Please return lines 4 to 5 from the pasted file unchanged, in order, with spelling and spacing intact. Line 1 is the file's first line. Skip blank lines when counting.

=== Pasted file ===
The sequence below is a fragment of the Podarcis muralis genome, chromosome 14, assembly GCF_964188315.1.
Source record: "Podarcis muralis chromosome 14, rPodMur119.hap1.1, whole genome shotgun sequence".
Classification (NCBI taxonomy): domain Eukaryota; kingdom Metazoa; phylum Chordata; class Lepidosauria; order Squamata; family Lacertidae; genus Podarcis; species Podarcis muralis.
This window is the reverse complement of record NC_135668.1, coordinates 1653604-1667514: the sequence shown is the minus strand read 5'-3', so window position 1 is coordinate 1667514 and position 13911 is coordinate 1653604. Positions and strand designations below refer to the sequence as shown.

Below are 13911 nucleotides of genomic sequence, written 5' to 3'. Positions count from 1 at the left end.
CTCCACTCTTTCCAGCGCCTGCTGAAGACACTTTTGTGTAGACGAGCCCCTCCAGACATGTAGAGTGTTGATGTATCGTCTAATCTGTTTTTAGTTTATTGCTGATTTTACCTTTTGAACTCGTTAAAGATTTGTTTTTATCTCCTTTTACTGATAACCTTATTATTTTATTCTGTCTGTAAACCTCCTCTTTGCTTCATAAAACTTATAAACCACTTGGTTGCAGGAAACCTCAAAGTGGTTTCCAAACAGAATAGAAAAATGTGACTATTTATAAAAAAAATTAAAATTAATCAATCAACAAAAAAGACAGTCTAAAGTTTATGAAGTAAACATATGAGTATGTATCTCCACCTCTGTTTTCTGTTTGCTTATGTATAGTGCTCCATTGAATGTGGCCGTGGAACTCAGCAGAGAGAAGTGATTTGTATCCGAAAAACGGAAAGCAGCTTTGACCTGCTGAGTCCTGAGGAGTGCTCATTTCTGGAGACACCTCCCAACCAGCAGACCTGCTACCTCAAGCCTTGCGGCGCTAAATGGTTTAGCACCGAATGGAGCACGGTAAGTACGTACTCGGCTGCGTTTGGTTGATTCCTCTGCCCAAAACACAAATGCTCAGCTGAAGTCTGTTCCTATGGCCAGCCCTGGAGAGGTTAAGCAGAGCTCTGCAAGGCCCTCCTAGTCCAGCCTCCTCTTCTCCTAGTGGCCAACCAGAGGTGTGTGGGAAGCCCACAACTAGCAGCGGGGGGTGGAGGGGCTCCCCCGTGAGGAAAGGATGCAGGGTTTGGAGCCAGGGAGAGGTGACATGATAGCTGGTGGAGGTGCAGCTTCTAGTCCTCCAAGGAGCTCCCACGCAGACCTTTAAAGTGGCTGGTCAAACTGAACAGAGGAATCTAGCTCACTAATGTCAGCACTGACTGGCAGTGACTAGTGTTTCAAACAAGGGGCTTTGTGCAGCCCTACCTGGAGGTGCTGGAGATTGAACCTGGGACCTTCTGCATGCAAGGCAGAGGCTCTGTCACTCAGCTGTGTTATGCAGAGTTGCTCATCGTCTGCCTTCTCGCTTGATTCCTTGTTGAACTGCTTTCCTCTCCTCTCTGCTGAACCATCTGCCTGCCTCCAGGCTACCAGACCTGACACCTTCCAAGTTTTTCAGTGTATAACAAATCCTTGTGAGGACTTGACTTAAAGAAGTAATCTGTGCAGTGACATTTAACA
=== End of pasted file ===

This window is the reverse complement of record NC_135668.1, coordinates 1653604-1667514: the sequence shown is the minus strand read 5'-3', so window position 1 is coordinate 1667514 and position 13911 is coordinate 1653604. Positions and strand designations below refer to the sequence as shown.

Below are 13911 nucleotides of genomic sequence, written 5' to 3'. Positions count from 1 at the left end.